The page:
If you’re any kind of gun enthusiast at all there’s a pretty good chance you know the name John Browning. He is, without question, the greatest firearms designer the world has ever seen. His impact on advancing the art of modern firearms can hardly be overstated, and yet surprisingly few people are aware of just how much our modern guns owe to the quiet man from Utah. With 128 patents and more than 80 distinct firearms to his name, his legacy stands as the most prolific, varied, and far-reaching in the world of firearms. Today on the Lounge, we’re going to talk about Browning’s greatest achievements and how they’ve influenced firearms design almost ninety years after his death.
Browning’s Humble Beginnings
John Moses Browning was born in 1855. He was one of twenty-two children born to Jonathan Browning, a polyamorous Mormon and successful gun maker in his own right for the time. Young John Browning took an interest in guns very early on, and, at age ten, he cobbled together his first gun out of spare parts from his father’s shop. It was a crude affair, but over the course of the next sixty years Browning’s guns would become cultural icons. They would help start a World War and set standards for firearms design that have yet to be surpassed.
Avoiding the Limelight
One of the reasons why the true scope of Browning’s genius goes relatively unknown is because his name is not attached to many of his most successful designs. Browning’s love was the process of invention, not for building and running a business, and so he sold most of his patents to Winchester, Colt, and Fabrique Nationale. Each company, in turn, built much of their early reputations by selling Browning-designed guns. For example, the Winchester ’94 is the quintessential lever-action rifle. It was the first .30-30 repeater, sold by the millions, and is still being made more than a century later. When most of us think of Winchester, we picture that iconic gun, and yet it was only one of many designs they purchased from John Browning.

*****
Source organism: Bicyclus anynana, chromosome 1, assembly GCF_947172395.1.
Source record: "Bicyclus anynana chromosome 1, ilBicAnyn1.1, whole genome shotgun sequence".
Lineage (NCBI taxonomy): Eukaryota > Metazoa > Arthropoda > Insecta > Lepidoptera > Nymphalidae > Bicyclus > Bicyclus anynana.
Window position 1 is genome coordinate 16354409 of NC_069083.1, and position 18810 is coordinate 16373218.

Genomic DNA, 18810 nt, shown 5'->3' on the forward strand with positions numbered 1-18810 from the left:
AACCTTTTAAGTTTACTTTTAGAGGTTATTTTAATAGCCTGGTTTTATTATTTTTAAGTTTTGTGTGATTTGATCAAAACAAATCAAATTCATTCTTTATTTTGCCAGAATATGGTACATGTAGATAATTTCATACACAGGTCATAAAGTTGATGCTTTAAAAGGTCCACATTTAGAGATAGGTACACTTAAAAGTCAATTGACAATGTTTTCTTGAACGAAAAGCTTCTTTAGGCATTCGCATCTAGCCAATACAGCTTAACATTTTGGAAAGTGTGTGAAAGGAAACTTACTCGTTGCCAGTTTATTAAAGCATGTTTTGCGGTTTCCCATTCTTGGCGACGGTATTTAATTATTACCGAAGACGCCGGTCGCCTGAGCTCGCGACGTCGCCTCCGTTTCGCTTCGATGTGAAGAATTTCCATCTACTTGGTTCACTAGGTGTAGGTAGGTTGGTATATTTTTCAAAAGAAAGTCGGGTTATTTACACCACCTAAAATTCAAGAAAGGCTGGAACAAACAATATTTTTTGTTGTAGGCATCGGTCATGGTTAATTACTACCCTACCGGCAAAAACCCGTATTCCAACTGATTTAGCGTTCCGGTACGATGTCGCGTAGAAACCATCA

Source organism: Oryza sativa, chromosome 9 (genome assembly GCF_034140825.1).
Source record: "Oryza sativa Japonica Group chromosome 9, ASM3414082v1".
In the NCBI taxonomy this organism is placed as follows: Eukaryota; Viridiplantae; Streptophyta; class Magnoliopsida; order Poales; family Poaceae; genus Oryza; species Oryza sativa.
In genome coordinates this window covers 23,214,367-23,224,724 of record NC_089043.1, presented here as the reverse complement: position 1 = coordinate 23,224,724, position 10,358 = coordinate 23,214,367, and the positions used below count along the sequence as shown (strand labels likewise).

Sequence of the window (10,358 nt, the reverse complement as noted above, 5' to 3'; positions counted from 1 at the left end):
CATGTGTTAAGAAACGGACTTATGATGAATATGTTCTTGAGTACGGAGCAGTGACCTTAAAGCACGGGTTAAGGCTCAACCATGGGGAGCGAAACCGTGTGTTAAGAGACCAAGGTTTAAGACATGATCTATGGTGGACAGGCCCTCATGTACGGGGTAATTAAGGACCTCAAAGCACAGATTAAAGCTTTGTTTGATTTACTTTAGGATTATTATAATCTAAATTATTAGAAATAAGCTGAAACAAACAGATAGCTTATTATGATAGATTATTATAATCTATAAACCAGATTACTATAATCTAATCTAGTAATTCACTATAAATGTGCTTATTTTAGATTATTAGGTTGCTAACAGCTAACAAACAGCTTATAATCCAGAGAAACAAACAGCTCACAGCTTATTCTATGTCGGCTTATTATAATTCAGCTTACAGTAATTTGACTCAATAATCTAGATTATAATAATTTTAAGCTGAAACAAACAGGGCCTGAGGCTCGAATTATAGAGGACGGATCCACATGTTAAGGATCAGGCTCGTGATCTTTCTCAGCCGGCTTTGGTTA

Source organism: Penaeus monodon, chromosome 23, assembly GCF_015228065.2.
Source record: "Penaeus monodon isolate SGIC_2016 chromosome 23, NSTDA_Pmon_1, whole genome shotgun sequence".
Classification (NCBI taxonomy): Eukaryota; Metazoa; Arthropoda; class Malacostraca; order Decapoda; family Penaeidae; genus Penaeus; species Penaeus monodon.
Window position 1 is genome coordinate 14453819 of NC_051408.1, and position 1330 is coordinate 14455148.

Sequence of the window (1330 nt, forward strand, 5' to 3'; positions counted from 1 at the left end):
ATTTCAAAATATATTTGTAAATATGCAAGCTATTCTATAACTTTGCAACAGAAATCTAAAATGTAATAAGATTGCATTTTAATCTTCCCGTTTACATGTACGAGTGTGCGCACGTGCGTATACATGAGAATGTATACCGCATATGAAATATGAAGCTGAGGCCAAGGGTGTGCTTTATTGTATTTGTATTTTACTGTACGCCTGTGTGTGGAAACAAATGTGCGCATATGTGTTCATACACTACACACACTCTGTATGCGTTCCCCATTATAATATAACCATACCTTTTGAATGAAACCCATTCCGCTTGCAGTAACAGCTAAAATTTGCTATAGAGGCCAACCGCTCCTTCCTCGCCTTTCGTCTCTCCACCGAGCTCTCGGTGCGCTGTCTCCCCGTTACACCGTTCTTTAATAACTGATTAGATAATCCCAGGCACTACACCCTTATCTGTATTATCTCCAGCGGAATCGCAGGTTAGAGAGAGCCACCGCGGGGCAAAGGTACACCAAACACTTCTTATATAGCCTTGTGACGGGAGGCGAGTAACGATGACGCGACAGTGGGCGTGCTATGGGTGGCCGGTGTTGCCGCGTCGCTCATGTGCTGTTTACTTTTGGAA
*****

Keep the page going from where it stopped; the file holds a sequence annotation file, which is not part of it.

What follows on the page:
In fact, Winchester bought so many patents from Browning that they did not produce a single gun of their own invention for a period of close to 20 years, all the while enjoying 75% of the sporting arms market in the United States. Winchester could not even produce all of the designs they bought from Browning, but it was worth it to keep those designs out of the hands of competitors. For every successful gun like the 1887 lever-action and 1897 pump-action shotguns or the 1886 lever-action rifle, there are numerous other Browning designs that were held back from production because they were sure to detract from the sales of other guns.
Perhaps the truest sense of John Browning’s legacy can be had by examining the basic principles of firearms design that he developed, many of which are taken for granted by today’s shooter. For instance, the modern semi-automatic handgun as we know it owes nearly everything to John Browning, who first conceived of the reciprocating slide as well as short-recoil mechanisms with tilting barrels. The pocket semi-auto is also a Browning creation, due largely to the previous invention of the pistol slide which helped make handguns smaller and simpler to operate. We often forget that Browning also played a large role in designing the calibers that early pistols fired — calibers that are still used widely today including the .380 ACP and .45 ACP, as well as the less common .32 ACP and .25 ACP.